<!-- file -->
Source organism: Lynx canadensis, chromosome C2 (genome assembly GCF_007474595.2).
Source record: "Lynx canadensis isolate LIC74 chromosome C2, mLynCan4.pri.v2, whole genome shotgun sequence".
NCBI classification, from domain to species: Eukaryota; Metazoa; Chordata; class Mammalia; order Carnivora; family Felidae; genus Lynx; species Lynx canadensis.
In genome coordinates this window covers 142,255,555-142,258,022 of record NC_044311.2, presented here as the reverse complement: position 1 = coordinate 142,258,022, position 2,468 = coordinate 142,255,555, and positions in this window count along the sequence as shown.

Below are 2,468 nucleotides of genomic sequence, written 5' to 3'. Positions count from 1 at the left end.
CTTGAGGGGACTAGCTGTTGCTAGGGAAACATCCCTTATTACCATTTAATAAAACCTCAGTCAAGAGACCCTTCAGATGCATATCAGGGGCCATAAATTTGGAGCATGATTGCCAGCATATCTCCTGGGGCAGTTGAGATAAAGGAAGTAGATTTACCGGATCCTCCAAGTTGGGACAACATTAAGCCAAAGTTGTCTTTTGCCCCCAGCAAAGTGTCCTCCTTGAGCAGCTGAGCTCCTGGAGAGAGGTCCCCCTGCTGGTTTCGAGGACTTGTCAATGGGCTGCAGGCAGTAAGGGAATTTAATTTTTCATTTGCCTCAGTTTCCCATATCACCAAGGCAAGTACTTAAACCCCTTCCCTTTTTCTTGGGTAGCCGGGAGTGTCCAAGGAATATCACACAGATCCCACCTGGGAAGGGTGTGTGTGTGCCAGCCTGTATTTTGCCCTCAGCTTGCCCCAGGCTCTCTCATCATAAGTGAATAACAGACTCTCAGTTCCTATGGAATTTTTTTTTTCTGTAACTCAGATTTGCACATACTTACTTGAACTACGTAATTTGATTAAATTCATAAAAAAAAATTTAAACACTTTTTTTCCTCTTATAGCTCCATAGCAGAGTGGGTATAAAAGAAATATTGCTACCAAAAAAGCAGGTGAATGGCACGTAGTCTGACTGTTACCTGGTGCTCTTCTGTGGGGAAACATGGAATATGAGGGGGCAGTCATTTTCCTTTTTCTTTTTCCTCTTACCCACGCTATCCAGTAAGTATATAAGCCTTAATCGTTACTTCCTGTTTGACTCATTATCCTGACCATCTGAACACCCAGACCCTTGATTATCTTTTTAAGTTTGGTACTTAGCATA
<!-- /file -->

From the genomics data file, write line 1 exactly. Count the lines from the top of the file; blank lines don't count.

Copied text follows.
Source organism: Lynx canadensis, chromosome C2 (genome assembly GCF_007474595.2).